December 5, 2019
SMAC in the DARQ: the tech trends shaping 2020
In 2020, will the wow factor return to consumer hardware? Will blockchain and 5G punch into the mainstream? Or will the world unify against Big Tech's privacy-busting, tax-avoiding practices?
AFP looks at five themes shaping the world of technology after a year in which the public's mood towards the industry grew more distrustful.
5G's unfulfilled promise
Super-fast fifth-generation network speeds are meant to revolutionize communications along with areas like urban transport—driverless cars plying our streets safely could finally become reality.
But so far, 5G has failed to meet expectations due to the lagging build of infrastructure in many places. Apple has yet to launch a compatible phone, unlike rivals including Samsung.
The rollout should quicken next year as more countries install base stations and networking equipment—although US President Donald Trump's war on Chinese sector leader Huawei remains a wild card.
As smartphone sales plateau around the world, manufacturers have been focussing more on ancillary services.
"You have to sell the entire experience, the entire ecosystem," Dominique Bindels, senior analyst for home and tech with London-based research firm Euromonitor International, told AFP.
Highlighting Apple's success in payments and peripheral devices such as AirPods, Bindels predicted that smart earphones, along with speakers and at-home devices connected on the "internet of things", would be among the more dynamic sectors in 2020.
Another trend could be consolidation in TV streaming, after Apple and Disney joined Netflix, Amazon Video and some national broadcasters in a crowded subscription market.
Leap into the quantum dark
For the industry at large, business consultancy Accenture this year coined the acronym DARQ to denote four major trends: distributed ledger technology (such as blockchain), artificial intelligence (AI), extended reality and quantum computing.
Unbreakable blockchain networks of computers have already been generating virtual currencies in the form of bitcoin and its ilk, bypassing the need for a regulator like a government or central bank.
Facebook wants to make the tech respectable through its "Libra" project, but has hit political opposition around the world, and several financial partners have pulled out.
Unwilling to let private enterprise dictate terms, China and other nations are building their own digital payments systems, which could see fruition next year.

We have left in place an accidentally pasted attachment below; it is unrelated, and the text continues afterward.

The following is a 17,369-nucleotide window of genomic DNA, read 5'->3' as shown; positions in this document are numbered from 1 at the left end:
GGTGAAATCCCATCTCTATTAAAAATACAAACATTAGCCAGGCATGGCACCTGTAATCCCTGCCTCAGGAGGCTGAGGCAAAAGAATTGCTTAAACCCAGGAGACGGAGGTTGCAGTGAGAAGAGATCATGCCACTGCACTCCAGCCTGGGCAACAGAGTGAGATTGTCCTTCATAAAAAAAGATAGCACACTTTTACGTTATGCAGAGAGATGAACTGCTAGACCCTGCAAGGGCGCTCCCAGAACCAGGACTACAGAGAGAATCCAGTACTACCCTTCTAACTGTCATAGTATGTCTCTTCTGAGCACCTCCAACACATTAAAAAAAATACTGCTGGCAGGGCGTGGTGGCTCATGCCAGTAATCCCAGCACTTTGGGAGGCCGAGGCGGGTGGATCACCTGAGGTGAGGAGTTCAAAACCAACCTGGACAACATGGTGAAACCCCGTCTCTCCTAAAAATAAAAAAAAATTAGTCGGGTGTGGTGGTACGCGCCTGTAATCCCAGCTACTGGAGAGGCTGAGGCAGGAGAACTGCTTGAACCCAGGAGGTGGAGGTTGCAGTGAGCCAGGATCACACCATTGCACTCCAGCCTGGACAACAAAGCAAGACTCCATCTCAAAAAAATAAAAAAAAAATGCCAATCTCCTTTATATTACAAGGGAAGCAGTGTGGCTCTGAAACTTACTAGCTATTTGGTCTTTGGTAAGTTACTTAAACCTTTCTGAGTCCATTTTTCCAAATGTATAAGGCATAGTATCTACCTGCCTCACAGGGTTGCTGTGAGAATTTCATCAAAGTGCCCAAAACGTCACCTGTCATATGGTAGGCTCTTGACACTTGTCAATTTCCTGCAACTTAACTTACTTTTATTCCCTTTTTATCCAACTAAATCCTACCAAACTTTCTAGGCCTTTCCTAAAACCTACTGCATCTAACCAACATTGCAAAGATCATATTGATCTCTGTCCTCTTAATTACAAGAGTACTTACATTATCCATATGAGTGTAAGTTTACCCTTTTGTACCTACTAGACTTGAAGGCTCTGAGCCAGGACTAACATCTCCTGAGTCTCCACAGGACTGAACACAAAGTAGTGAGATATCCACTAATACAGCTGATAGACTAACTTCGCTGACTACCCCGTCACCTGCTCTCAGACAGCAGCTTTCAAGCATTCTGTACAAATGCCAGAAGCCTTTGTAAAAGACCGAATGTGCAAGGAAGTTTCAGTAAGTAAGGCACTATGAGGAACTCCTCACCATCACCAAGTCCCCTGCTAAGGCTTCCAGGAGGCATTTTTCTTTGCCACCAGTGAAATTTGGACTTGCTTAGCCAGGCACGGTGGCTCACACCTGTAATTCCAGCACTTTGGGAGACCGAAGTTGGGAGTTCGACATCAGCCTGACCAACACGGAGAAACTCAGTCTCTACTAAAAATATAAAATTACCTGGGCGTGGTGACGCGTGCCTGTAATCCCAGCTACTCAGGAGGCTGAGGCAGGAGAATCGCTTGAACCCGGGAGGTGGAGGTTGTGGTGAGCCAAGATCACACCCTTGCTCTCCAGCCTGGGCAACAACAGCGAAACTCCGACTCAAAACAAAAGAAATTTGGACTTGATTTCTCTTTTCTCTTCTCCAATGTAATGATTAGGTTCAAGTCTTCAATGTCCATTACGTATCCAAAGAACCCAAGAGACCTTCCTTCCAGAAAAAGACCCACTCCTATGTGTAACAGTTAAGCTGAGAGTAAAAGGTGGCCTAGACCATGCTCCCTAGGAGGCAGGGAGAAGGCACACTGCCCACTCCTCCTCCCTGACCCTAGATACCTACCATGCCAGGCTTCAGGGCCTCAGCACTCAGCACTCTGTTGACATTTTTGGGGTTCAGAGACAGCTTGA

However, blockchain networks devour huge amounts of energy, and concerns will mount about their environmental impact as debate intensifies more broadly about tech's contribution to climate change.
The price of privacy
Most companies are now actively engaged across the spectrum of another tech acronym, SMAC: social, mobile, analytics and cloud. For consumers, SMAC is felt in how we communicate with friends and how we search and shop.
That is accentuating fears about privacy, after a series of data leaks at Facebook laid bare how much of our online lives are exploited by companies and political parties.
One recent revelation showed that Google is mining the medical data of millions of people, in a bid to access what observers think will be the next frontier of growth in tech—healthcare.
"People are becoming more conscious of sharing data but also in the same moment, the Nest cameras and smart speakers are flying off the shelves," said Bindels.
"There's a huge divide. People have been learning to trade privacy for convenience. It's just another currency."
For Amnesty International, in a hard-hitting study last month into Facebook and Google, that tradeoff amounts to a "Faustian bargain" which imperils our human rights.
To Beijing's anger, Washington alleges that Huawei and another telecoms group, ZTE, are little more than shell fronts for Chinese spy chiefs.
Ni Lexiong, professor at the Shanghai National Defense Strategy Institute, said US tech sanctions would only encourage China to stand on its own feet.
"In the end, once China has formed its own industrial chain in the field of artificial intelligence, the United States will also lose a large market," he said.
Samm Sacks, an expert on China's digital economy at the Washington think tank New America, said the tech standoff could harm progress in areas such as precision medicine and AI-based diagnoses.
The two countries have cooperated in research, "and severing that could have global consequences", she warned.
The US presidential election next November will likely prove another flashpoint over disinformation peddled on social media.
Democratic hopeful Elizabeth Warren wants Amazon, Facebook and Google to be broken up on anti-trust grounds.
The Organisation for Economic Co-operation and Development is meanwhile due by June 2020 to present a "unified approach" for richer countries to levy a digital tax on internet giants.
Some like France have gone ahead with their own tax, igniting another potential front in Trump's multifaceted trade wars as the US threatens tariffs on a range of French goods.
© 2019 AFP